Conclusion: The BHIP was able to facilitate timely (and sometimes immediate) access to behavioral health services in integrated primary care settings. This was reflected by the growth of patient volumes following the implementation of the program. Moreover, the program was also able to link patients with the appropriate and more intensive psychiatric services through referrals to BHS. Currently, the BHIP team is looking to refine, improve, and develop additional quality measures. Moving forward, we hope to capture quantitative data on inpatient admission reduction and improved management of medical comorbidities (e.g., diabetes and hypertension) for BHIP patients. Given its early success, the program is now undergoing expansion to other primary care sites across our network.

References
  1. Peek C; National Integration Academy Council. Lexicon for Behavioral Health and Primary Care Integration: Concepts and Definitions Developed by Expert Consensus. National Integration Academy Council; 2013.
  2. Butryn T, Bryant L, Marchionni C, Sholevar F. The shortage of psychiatrists and other mental health providers: Causes, current state, and potential solutions. Int J Acad Med 2017;3:5.
  3. Kroenke K, Mangelsdorff AD. Common symptoms in ambulatory care: Incidence, evaluation, therapy, and outcome. Am J Med 1989;86:262-6.
  4. Hunter CL. Behavioral Health in the Patient Centered Medical Home (PCMH): An Important Part of Meeting the Quadruple Aim and Achieving Level II & III NCQA PCMH Recognition. Tricare Management Activity Falls Church VA; 2011.
  5. Kessler RC, Demler O, Frank RG, Olfson M, Pincus HA, Walters EE, et al. Prevalence and treatment of mental disorders, 1990 to 2003. N Engl J Med 2005;352:2515-23.
  6. Prince M, Patel V, Saxena S, Maj M, Maselko J, Phillips MR, et al. No health without mental health. Lancet 2007;370:859-77.
  7. Pincus HA, Tanielian TL, Marcus SC, Olfson M, Zarin DA, Thompson J, et al. Prescribing trends in psychotropic medications: Primary care, psychiatry, and other medical specialties. JAMA 1998;279:526-31.
  8. Fisher L, Ransom DC. Developing a strategy for managing behavioral health care within the context of primary care. Arch Fam Med 1997;6:324-33.
  9. Hoge CW, Auchterlonie JL, Milliken CS. Mental health problems, use of mental health services, and attrition from military service after returning from deployment to Iraq or Afghanistan. JAMA 2006;295:1023-32.
  10. Cunningham PJ. Beyond parity: Primary care physicians' perspectives on access to mental health care. Health Aff (Millwood) 2009;28:w490-501.
  11. Mitchell AJ, Vaze A, Rao S. Clinical diagnosis of depression in primary care: A meta-analysis. Lancet 2009;374:609-19.
  12. Coulehan JL, Schulberg HC, Block MR, Madonia MJ, Rodriguez E. Treating depressed primary care patients improves their physical, mental, and social functioning. Arch Intern Med 1997;157:1113-20.
  13. Chiles JA, Lambert MJ, Hatch AL. The impact of psychological interventions on medical cost offset: A meta-analytic review. Clin Psychol Sci Pract 1999;6:204-20.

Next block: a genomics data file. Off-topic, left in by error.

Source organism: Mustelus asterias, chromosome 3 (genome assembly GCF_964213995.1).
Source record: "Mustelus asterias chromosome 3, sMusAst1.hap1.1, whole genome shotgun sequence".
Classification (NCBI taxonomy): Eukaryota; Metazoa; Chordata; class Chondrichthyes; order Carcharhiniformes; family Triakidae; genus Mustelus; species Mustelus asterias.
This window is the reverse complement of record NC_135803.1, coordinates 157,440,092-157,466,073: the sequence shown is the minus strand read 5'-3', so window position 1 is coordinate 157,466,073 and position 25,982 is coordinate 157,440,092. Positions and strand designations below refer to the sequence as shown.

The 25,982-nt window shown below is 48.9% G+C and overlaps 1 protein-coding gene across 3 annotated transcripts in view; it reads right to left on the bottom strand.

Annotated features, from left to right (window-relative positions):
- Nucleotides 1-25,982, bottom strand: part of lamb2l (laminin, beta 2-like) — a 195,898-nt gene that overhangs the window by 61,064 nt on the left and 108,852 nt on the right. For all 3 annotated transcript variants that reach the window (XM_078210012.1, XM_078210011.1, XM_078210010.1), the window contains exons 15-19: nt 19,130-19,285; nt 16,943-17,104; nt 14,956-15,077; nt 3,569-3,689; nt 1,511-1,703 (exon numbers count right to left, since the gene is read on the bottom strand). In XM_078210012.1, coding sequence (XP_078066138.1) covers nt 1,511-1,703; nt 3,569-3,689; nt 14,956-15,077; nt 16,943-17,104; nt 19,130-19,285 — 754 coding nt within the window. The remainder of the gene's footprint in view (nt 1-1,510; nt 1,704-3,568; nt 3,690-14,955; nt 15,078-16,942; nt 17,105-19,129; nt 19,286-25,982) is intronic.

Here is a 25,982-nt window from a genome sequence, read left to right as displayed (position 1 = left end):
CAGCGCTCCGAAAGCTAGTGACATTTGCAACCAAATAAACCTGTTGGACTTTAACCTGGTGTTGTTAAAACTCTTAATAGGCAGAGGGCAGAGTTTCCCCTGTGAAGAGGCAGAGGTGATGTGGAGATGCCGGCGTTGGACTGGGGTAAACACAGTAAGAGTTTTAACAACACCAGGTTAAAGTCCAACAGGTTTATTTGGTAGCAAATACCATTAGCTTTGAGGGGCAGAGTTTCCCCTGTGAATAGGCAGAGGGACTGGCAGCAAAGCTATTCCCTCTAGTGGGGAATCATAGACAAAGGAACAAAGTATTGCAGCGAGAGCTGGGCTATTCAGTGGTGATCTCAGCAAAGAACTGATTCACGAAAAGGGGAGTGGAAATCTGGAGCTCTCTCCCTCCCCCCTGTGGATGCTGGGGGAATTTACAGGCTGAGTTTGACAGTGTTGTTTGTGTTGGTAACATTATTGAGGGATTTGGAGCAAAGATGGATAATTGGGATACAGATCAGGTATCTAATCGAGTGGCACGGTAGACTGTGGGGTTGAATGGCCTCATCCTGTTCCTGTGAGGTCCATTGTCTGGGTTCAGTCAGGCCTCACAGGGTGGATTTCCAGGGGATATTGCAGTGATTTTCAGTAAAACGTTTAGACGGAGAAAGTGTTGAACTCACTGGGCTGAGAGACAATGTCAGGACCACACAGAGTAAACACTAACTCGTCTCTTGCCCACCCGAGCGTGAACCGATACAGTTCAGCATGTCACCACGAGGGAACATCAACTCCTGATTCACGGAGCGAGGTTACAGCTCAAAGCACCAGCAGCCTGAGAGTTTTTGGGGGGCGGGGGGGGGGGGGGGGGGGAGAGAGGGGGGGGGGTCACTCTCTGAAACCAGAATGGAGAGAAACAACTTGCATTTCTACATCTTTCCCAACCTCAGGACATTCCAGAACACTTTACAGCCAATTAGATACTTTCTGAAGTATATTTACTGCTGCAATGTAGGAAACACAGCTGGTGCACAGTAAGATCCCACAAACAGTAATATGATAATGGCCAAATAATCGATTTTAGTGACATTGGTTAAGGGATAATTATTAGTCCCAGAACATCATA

14. Katon W, Unützer J, Fan MY, Williams JW Jr., Schoenbaum M, Lin EH, et al. Cost-effectiveness and net benefit of enhanced treatment of depression for older adults with diabetes and depression. Diabetes Care 2006;29:265-70.
  15. Unutzer J, Katon WJ, Fan MY, Schoenbaum MC, Lin EH, Della Penna RD, et al. Long-term cost effects of collaborative care for late-life depression. Am J Manag Care 2008;14:95-100.
  16. Katon W, Russo J, Lin EH, Schmittdiel J, Ciechanowski P, Ludman E, et al. Cost-effectiveness of a multicondition collaborative care intervention: A randomized controlled trial. Arch Gen Psychiatry 2012;69:506-14.
  17. Archer J, Bower P, Gilbody S, Lovell K, Richards D, Gask L, et al. Collaborative care for depression and anxiety problems. Cochrane Database Syst Rev 2012;10:CD006525.
  18. Woltmann E, Grogan-Kaylor A, Perron B, Georges H, Kilbourne AM, Bauer MS, et al. Comparative effectiveness of collaborative chronic care models for mental health conditions across primary, specialty, and behavioral health care settings: Systematic review and meta-analysis. Am J Psychiatry 2012;169:790-804.
  19. Gilbody S, Bower P, Fletcher J, Richards D, Sutton AJ. Collaborative care for depression: A cumulative meta-analysis and review of longer-term outcomes. Arch Intern Med 2006;166:2314-21.
  20. Katon WJ, Lin EH, Von Korff M, Ciechanowski P, Ludman EJ, Young B, et al. Collaborative care for patients with depression and chronic illnesses. N Engl J Med 2010;363:2611-20.



  Abstract Number 2 Top


Developing an Industry-Leading Vaccine Management Program

Authors: T. Arnold, C. Smoyer, P. Kaur

Scientific contributors (alphabetically): M. Abgott, M. Harris, J. Kahle

Departments: Departments of Analytics and Business Intelligence, Executive Leadership, Finance, Legal Services, Marketing and Public Relations, Medical Leadership, Primary Care, Pediatric Care, Purchasing, Quality and Risk Management, St. Luke's University Health Network, Bethlehem, Pennsylvania, USA